View memory?

This is a discussion on View memory? within the C++ Programming forums, part of the General Programming Boards category; Is there a simple way to view the memory? like so? Code: 0012FF64: 36 E8 76 3B B8 FF 12 ...

  1. #1
    Registered Abuser Loic's Avatar
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    View memory?

    Is there a simple way to view the memory? like so?

    Code:
    0012FF64:  36  E8  76  3B  B8  FF  12  00  26  24  41  00  01  00  00  00      6.v;..↕.&$A.....

  2. #2
    Super Moderator VirtualAce's Avatar
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    If you have access to it, yes. Good luck with that under XP or any protected mode operating system.

    You can look at memory you have allocated or have been given access to. Since poking around in another processes memory is really not how well-behaved programs work, XP for one, won't grant you access to any memory location you want.

  3. #3
    Registered Abuser Loic's Avatar
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    Quote Originally Posted by Bubba View Post
    If you have access to it, yes. Good luck with that under XP or any protected mode operating system.

    You can look at memory you have allocated or have been given access to. Since poking around in another processes memory is really not how well-behaved programs work, XP for one, won't grant you access to any memory location you want.
    say i am writing a program, and store something of cahr type... and then i want view it... that isn't possible? i think i have stumbled across it before... using a pointer?

  4. #4
    Kiss the monkey. CodeMonkey's Avatar
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    Yes. If you allocated the memory, the OS will let you access it. That's why you allocate it in the first place.

    Code:
    mytype * ptr;      //ptr is some sort of integer that holds an address in memory.
    ptr = new mytype;                 //"new mytype" is a function that asks the OS for some memory
                                  // to hold a "mytype", sets up the memory and then returns the address.
                                  //So now ptr contains that address.
    std::cout << ptr << std::endl;   //will display the address that we just spoke about
    std::cout << *ptr << std::endl; //will go to that address and tell cout to display the object there
                                      //(Hopefully you told cout previously what to do with it)
    "If you tell the truth, you don't have to remember anything"
    -Mark Twain

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    Registered Abuser Loic's Avatar
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    ok so i tried to convert it to using "printf()"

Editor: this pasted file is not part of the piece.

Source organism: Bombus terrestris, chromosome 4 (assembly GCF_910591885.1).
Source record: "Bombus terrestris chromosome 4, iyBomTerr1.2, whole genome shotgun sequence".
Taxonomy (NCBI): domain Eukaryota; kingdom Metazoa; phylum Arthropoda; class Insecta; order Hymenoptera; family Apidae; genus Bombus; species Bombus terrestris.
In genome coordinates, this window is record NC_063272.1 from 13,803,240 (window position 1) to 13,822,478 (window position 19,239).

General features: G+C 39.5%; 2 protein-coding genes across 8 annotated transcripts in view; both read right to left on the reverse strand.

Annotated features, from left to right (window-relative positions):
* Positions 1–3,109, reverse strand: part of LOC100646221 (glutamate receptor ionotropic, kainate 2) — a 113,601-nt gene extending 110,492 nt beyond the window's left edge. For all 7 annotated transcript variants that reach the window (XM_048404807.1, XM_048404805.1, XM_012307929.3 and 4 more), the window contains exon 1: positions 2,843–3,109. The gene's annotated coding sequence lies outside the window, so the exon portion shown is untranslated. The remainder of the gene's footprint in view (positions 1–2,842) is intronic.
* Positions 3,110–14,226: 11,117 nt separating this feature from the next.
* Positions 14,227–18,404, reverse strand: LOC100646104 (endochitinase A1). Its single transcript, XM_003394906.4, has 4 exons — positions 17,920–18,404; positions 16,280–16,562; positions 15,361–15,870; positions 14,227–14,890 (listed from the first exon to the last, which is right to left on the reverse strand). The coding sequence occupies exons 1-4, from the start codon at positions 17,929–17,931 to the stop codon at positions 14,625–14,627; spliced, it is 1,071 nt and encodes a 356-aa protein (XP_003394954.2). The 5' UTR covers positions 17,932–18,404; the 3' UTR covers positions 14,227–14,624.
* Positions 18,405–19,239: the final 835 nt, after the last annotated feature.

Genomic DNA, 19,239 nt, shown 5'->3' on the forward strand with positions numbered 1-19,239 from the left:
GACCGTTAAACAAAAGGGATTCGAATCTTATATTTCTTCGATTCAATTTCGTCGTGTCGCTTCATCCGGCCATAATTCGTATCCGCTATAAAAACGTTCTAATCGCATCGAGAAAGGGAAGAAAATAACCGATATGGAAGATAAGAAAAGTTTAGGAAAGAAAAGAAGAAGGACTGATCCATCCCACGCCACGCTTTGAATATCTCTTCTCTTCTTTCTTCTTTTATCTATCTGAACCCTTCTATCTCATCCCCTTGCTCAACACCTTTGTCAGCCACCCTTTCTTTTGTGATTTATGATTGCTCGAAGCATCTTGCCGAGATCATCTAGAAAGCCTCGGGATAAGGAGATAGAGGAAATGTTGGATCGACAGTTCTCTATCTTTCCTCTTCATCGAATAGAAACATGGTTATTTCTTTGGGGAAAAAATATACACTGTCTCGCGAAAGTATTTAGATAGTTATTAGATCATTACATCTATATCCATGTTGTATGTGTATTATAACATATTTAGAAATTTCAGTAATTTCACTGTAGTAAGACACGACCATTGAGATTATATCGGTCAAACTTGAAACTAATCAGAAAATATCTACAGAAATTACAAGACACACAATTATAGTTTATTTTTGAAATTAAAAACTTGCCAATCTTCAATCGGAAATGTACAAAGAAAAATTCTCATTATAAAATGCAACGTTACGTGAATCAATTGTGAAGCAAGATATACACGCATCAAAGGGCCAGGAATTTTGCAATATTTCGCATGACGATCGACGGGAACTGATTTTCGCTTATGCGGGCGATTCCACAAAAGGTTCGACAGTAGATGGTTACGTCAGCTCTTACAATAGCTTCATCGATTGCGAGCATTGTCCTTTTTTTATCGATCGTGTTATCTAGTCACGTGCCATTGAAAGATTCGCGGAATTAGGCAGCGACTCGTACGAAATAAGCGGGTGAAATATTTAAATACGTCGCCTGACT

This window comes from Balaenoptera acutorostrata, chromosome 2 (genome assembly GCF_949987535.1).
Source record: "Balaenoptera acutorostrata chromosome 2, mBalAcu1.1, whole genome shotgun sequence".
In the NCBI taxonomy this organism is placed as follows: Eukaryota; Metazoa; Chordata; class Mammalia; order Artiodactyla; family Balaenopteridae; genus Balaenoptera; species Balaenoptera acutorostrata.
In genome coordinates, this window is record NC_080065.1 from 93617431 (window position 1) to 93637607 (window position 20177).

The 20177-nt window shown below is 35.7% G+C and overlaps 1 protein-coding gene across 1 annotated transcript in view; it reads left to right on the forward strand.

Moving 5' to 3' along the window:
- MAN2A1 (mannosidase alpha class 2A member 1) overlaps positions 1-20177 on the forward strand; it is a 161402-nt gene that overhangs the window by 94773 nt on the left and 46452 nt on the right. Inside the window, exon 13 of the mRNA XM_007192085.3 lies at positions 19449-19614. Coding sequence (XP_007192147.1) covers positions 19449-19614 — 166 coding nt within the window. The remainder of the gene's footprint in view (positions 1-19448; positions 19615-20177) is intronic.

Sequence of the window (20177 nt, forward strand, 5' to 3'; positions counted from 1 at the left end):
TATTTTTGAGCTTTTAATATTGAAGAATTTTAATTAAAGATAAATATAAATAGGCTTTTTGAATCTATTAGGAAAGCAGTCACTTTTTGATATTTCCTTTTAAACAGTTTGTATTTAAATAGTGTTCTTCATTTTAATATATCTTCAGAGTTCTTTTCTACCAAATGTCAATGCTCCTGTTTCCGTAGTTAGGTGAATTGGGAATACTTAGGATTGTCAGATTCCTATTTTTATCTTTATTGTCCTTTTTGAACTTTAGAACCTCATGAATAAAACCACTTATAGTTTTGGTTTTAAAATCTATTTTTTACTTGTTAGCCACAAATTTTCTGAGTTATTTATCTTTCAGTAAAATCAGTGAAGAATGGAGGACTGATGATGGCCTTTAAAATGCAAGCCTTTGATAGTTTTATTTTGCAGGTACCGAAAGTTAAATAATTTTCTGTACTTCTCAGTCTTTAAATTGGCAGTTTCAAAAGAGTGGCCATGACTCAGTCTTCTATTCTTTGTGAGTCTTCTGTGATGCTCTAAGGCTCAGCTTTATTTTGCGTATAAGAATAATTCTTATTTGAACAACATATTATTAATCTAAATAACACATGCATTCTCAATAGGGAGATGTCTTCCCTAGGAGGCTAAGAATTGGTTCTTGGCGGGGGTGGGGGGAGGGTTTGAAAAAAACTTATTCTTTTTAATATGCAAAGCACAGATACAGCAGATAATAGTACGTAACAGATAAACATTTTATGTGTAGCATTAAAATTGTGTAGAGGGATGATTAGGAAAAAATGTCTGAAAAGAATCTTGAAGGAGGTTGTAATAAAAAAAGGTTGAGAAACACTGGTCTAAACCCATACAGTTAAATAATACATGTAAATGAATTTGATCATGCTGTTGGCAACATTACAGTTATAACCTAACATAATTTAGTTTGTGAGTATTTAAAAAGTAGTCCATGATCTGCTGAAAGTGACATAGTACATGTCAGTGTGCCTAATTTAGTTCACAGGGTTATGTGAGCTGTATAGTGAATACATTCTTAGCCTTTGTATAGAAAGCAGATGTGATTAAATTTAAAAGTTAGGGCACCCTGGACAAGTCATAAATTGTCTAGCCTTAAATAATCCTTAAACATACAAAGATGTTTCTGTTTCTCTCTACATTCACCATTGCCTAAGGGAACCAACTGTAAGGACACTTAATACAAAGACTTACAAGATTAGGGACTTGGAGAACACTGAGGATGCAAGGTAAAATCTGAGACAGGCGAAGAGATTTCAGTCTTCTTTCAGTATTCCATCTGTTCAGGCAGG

Code:
    printf("%p",*ptr);
    But it only displays the memory address? should i be using something other than "%p" ?

  6. #6
    Kiss the monkey. CodeMonkey's Avatar
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    Code:
    printf("&#37;p",*ptr);
    %p means "print a pointer."
    *ptr is not a pointer. *ptr is (hopefully) some kind of object (which could be a pointer, but I doubt that's what you meant).

    Think of it this way:
    Remember that every pointer is an address.
    " * " means "value at address"
    " & " means "the address of"


    So.... if you want to print the number 67... How could we finish this code so it does?
    Code:
    int* a;
    int b = 67;
    
    a = /*What should I set it to?*/;
    
    std::cout << *a << std::endl;
    Last edited by CodeMonkey; 08-01-2007 at 12:01 AM. Reason: more
    "If you tell the truth, you don't have to remember anything"
    -Mark Twain

  7. #7
    Registered Abuser Loic's Avatar
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    ok, i get that... But even when i change it to

    Code:
    printf("%p",&ptr);
    i still only get the address of the pointer, is it possible get this
    Code:
    0012FF64:  36  E8  76  3B  B8  FF  12  00  26  24  41  00  01  00  00  00      6.v;..↕.&$A.....
    using printf()? or dose it have to be done using cout?

  8. #8
    Kiss the monkey. CodeMonkey's Avatar
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    You can do it however you like. The question is: Do you have access to that memory?

    Code:
    const int size = 16;
    char data[size];
    
    //let's see what that looks like -- not having initialized the data
    printf("&#37;X: ", &data[0]);
    
    for(int x = 0; x < size; ++x) printf("%X ",data[x]);
    
    printf("    ");
    
    //now I would treat data as a string, but we don't know where
    //the null character is!
    
    for(int y = 0; y < size; ++y) printf("%c",data[y]);
    
    //and that should do it

    *edit* Interesting. When I ran that on my computer, some of the chars were displayed as much bigger than a char. How does printf() know that the hexadecimal arguments are chars?
    Last edited by CodeMonkey; 08-01-2007 at 12:19 AM. Reason: more
    "If you tell the truth, you don't have to remember anything"
    -Mark Twain

  9. #9
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    >How does printf() know that the hexadecimal arguments are chars?
    Cast to unsigned char first, which is promoted to unsigned int.
    Code:
    for(int x = 0; x < size; ++x) printf("%X ", (unsigned char) data[x]);

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